At 7 this morning my children were throwing snowballs at the windows and front door. Yes! At last, it had arrived. Just when I was wondering if we'd ever see it again. We listened hopefully to local radio for news that their school was closed, but it was running normally, so their plans for sledging had to be abandoned.
By midday, most of the snow had gone from the streets but the downs were still hanging onto it. They were transformed. I walked up past the racecourse and on bridleways through the fields, delighted that even if this is the only day of snow we have, I had the opportunity to see it all laid out, patterned by sheep, birds, dogs, footprints and mud, by the hollows that escaped it, by the patches under trees that remained green and strips of scrub that interrupted the white together with yellow gorse flowers, hawthorn berries and blue stained sheep with mottled brown faces attempting to graze.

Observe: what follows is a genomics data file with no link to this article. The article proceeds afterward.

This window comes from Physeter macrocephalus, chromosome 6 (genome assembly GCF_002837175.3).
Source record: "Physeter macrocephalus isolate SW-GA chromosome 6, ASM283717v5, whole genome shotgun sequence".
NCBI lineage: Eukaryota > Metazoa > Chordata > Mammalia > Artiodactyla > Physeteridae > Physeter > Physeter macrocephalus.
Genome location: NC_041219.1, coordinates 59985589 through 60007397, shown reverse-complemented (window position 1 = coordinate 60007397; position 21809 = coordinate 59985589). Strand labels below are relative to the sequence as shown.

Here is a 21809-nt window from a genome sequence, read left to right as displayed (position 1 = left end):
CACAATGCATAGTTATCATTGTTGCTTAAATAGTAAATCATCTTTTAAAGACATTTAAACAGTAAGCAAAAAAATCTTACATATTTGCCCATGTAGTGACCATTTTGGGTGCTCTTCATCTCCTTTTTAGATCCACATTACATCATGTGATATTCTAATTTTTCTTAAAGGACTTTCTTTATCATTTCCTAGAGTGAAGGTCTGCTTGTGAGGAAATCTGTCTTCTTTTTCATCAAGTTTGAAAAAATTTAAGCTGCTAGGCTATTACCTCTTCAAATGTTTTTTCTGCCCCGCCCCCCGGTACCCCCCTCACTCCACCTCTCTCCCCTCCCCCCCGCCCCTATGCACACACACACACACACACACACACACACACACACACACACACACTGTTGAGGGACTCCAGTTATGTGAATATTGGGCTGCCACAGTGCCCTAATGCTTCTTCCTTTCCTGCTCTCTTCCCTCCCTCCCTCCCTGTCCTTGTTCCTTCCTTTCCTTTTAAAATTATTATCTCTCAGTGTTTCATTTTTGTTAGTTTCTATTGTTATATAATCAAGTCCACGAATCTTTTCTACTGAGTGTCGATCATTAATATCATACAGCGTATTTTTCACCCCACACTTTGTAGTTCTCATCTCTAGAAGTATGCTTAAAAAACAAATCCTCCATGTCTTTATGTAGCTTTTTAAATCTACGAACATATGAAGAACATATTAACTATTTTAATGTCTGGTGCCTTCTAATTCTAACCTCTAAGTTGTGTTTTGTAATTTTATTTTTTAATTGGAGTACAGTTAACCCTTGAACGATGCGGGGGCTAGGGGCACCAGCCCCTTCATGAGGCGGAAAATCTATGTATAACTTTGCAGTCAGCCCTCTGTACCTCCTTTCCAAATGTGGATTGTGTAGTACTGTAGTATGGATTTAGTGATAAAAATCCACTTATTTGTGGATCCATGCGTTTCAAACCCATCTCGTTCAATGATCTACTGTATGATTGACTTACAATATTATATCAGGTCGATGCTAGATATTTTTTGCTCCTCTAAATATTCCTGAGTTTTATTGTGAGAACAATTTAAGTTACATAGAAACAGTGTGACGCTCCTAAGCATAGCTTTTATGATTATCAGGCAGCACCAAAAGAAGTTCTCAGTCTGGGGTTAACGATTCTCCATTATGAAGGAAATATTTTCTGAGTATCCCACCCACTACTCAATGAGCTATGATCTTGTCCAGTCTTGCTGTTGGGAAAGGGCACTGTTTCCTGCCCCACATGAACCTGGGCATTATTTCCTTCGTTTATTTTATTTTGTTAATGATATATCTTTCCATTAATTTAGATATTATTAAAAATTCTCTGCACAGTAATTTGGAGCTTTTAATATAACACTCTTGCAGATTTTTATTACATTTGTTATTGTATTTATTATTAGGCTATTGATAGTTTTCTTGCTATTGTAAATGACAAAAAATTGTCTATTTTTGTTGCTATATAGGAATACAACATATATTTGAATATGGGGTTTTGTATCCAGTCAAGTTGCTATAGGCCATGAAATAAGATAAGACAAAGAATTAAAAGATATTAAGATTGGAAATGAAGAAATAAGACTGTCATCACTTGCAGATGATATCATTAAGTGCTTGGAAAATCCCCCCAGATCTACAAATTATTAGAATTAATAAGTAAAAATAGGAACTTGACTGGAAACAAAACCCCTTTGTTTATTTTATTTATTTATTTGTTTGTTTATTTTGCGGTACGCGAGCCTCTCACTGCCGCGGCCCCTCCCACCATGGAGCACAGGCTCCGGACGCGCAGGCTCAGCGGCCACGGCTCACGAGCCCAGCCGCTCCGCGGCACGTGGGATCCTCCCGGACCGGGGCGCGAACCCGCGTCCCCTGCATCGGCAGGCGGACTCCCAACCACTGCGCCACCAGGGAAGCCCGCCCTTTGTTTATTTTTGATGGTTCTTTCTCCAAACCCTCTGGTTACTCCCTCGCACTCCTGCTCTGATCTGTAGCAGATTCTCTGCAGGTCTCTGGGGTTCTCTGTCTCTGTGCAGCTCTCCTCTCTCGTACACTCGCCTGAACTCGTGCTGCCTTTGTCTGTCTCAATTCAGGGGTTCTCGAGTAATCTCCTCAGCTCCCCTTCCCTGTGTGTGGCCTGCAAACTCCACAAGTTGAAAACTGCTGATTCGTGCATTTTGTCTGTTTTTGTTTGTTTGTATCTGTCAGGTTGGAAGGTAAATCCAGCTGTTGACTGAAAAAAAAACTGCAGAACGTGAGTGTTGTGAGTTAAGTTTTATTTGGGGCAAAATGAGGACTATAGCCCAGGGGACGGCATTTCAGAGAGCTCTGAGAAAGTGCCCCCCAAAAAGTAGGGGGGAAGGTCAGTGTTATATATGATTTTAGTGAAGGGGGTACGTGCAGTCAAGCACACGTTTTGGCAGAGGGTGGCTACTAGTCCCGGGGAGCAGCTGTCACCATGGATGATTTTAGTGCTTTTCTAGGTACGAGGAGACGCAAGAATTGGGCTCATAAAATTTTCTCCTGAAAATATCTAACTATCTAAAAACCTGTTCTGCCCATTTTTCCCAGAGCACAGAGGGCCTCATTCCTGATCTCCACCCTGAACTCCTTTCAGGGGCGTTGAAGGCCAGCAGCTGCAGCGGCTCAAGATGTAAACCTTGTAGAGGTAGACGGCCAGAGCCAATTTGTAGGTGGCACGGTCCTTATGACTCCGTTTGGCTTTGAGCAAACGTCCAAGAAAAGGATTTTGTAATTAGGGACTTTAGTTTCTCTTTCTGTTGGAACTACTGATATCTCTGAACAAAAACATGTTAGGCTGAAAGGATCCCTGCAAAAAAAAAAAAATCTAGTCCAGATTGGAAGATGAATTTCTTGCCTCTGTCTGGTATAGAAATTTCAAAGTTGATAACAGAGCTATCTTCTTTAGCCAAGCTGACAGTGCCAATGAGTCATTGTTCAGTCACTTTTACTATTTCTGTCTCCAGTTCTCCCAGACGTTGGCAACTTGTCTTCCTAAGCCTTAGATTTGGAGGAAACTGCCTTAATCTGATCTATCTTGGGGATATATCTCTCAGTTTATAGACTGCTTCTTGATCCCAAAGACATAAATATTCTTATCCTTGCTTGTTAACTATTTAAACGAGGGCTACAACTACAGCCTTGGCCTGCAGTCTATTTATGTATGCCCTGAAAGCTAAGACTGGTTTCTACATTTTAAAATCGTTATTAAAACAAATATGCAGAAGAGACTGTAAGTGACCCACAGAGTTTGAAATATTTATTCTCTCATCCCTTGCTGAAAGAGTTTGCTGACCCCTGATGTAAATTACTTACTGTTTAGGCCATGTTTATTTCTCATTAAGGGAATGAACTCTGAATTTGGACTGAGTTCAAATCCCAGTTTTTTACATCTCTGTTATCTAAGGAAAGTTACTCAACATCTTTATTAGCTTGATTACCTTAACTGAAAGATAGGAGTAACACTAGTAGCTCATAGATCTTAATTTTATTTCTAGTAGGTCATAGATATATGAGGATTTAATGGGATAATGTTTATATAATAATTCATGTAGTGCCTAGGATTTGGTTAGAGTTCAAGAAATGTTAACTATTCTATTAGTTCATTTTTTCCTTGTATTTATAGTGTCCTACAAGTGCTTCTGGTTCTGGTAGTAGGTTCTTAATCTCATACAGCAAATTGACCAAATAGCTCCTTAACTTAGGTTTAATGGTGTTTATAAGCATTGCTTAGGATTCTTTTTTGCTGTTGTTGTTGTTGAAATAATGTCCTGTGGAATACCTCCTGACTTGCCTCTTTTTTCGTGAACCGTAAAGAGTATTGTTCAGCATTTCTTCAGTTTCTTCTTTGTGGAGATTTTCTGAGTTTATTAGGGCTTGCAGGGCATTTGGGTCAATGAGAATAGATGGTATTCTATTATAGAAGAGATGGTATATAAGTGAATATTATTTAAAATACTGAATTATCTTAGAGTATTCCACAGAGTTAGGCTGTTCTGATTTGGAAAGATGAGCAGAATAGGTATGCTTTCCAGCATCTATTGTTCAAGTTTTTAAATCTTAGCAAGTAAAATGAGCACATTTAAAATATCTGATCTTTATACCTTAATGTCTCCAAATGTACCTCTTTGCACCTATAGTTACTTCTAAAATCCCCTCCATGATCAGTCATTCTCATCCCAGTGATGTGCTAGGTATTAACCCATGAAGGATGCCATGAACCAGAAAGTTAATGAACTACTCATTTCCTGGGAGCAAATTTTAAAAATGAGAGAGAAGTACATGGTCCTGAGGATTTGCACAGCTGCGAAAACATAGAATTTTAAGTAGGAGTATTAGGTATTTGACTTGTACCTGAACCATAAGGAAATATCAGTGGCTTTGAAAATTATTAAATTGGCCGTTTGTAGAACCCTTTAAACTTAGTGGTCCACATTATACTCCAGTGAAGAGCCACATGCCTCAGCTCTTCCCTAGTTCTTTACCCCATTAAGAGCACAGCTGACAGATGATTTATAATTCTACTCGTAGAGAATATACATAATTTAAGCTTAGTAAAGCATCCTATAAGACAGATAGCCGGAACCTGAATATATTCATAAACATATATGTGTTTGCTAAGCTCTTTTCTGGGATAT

Only the digital photos I took are proof of how this morning looked. The sea was flat, barely a wave. As if there was no way it could even compete, after the storms of last week. The sea had its time. Today the downs and the sky.